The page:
10 10 Topic 3.b: Emissions taxes Example: Suppose that an unregulated firm generates annual profits of $35,000. MAC = (2/5)E, MD = (3/5)E. If we regulate this firm using an E charge, then set t = $120. MD MAC E $ If t = 120, then compliance costs = (t  E) + TAC = $24,000 + $18,000 = $42,000. $18,000 Firm’s profits net of compliance costs incurred = -$7,000 < 0  firm goes out of business. Is this the right choice? Recall in this example we want firms to stay in business as long as profits > TAC + TD. That is, if profits are greater than $30,000. So here we are driving a firms out of business that we would like to remain in business. $12,000 $24,000

11 11 Topic 3.b: Emissions taxes The reason for this is that we make the firm pay (in compliance costs) an amount that exceeds the true costs of their actions. –Compliance costs = (t  E) + TAC –Costs (environmental-related) = TD + TAC Because (t  E) > TD, we overcharge the firm, and as a consequence, sometimes we drive firms into bankruptcy that in fact generate positive NB. Exactly the opposite of the case of E standards, where sometimes we didn’t drive firms into bankruptcy when we should have, from the viewpoint of economic efficiency.

12 12 Topic 3.b: Emissions taxes That is, under: –An E standard we charge the firm nothing for emissions, when emissions result in costs = TD. –A linear E charge we charge the firm for emissions, but we charge them more than TD.

13 13 Topic 3.b: Emissions taxes c E* t* MD MAC If we do this, we are only going to drive firms out of business if revenue is insufficient to cover TD. Which is OK: just means we are driving firms out of business that are unable to cover the true costs of being in business. Is there a way in which we can charge the firm the “right” amount for their emissions? What if we don’t charge same t on all units emitted? Example: Could charge t 1 E*, such that total revenue raised just equals TD from E. t1t1 b a i.e., pick t 1 such that revenue ( t 1  E*) = (a + c) = TD from emissions (b + c) This type of E charge is referred to as a non-linear emissions charge. t2=t2=

14 14 Topic 3.b: Emissions taxes Back to previous ex, where t=120 drove firm out of business. Suppose instead we impose the following non-linear E: MD MAC E $ If E < 200, then t = $60 If E > 200, then t = $120 $18,000 Firm will choose E = 200 and face compliance costs = (t  E) + TAC = (60  200) + $18,000 = $12,000 + $18,000 = TD + TAC Because we have picked ts such that (t  E) = TD at firm’s choice of E, firm will now make the right choice as to whether to stay in business. 60 $12,000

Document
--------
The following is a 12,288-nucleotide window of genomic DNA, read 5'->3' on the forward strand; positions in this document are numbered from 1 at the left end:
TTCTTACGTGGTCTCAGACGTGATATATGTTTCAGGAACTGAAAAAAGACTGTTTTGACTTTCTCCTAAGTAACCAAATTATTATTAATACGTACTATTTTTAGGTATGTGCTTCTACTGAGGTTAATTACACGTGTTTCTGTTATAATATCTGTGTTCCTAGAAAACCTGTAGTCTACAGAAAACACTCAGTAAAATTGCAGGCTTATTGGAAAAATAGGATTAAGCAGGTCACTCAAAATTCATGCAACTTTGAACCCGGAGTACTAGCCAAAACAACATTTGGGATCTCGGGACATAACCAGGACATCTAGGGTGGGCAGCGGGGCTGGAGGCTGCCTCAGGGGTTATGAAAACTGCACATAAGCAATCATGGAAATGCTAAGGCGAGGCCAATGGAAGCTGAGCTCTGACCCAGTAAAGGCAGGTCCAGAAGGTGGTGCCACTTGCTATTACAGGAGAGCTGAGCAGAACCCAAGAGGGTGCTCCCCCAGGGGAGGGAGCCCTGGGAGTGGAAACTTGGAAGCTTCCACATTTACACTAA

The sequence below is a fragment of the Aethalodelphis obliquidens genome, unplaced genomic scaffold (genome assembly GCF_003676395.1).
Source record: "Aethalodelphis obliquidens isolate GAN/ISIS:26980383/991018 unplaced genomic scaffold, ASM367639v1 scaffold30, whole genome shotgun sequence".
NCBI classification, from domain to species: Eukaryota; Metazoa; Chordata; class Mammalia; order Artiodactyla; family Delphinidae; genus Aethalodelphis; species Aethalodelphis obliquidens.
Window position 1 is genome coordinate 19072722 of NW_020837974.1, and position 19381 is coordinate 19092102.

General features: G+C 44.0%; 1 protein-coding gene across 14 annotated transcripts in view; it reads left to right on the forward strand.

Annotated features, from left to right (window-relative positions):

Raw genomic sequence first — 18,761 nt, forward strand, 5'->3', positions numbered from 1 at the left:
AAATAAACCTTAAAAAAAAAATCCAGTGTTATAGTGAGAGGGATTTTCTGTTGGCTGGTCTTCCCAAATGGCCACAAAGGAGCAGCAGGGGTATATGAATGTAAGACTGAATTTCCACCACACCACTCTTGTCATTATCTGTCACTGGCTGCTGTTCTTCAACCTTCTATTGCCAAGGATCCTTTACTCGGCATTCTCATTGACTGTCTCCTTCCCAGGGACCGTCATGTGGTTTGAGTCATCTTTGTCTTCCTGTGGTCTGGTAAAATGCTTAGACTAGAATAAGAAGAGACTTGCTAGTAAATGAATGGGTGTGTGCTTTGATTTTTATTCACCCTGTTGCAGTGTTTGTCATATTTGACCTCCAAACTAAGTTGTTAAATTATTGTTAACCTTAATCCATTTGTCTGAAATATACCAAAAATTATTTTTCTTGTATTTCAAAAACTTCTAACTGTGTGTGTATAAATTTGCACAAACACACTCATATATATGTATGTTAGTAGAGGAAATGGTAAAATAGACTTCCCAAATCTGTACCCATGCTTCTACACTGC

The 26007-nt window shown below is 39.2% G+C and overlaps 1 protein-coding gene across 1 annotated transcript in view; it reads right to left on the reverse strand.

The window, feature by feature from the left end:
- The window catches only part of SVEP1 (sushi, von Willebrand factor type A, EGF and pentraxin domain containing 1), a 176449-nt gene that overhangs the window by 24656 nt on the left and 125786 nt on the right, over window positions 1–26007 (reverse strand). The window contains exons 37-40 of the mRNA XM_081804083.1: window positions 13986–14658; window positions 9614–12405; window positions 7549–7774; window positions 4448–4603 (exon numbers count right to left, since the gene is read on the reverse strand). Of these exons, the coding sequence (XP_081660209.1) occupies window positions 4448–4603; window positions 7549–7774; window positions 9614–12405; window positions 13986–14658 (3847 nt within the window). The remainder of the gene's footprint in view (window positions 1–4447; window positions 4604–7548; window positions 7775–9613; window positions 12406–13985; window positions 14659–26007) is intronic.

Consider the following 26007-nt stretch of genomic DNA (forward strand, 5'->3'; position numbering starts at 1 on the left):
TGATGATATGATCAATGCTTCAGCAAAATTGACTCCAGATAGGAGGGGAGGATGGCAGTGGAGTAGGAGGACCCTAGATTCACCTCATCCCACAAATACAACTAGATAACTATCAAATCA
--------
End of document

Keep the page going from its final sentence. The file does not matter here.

15 15 Linear t = 120 drives firm out of business, even though firm’s revenue was sufficient to cover abatement costs and damages from emissions at the efficient level of abatement. Non-linear emissions charge that kept the firm in business: – t = $60/unit of E for all E < 200 – t = $120/unit of E for all E > 200 Topic 3.b: Emissions taxes

16 16 No reason that there only had to be two possibilities for t. – Could have had three (or more) “steps” in emissions charges For instance, the following set of emissions charges work in our example: – t = $15/unit of E for E ≤ 50 – t = $45/unit of E for 50 < E ≤ 100 – t = $75/unit of E for 100 < E ≤ 150 – t = $105/unit of E for 150 < E ≤ 200 – t = $120/unit of E for E > 200 Topic 3.b: Emissions taxes

17 17 Topic 3.b: Emissions taxes t MD MAC E $ Firm will choose E=200 (efficient E) Compliance costs = $12,000 + $18,000 = $30,000 Again, we are picking different ts here such that the total tax paid by the firm equals TD, so the firm has the right incentive to stay in business. Note that as we increase the number of “steps” in the t function, we are get a closer and closer approximation of the MD curve.

18 18 Topic 3.b: Emissions taxes t MD MAC E $ So why not face the firm with a continuously varying tax per unit of E, such that t always = MD? That is, we could make the tax schedule exactly coincide with the MD function. Tax paid by firm = area under the MD curve (which is also the “tax curve”) up to the level of E chosen by the firm. = t Tax paid = $12,000 TAC = $18,000

19 19 Topic 3.b: Emissions taxes This is the most extreme version of a non-linear E charge –Every unit of E is charged a different tax rate. We have seen that this gets the incentive right for the firm to stay in business/go out of business –The tax paid always equals the TD from emissions. It also gets the firm’s incentives right to abate efficiently –We just need set t = MD and the firm will minimize its compliance costs by choosing E such that t = MAC.  we end up with E such that MAC = MD. Nice feature: this doesn’t require any information for the regulator, except the knowledge of MD.

20 20 Topic 3.b: Emissions taxes Exercise: Does setting non-linear t = MD give the firm the right incentive to invest in new abatement technology? –You should discover that the answer is yes. Seems like a perfect policy instrument. But, never really used in practice. Why not? Suppose we have more than one polluting firm. How can we identify what the MD function is for each firm? –TD is a function of E 1 + E 2. –Can’t figure out what the marginal damages are for each firm independently of the other.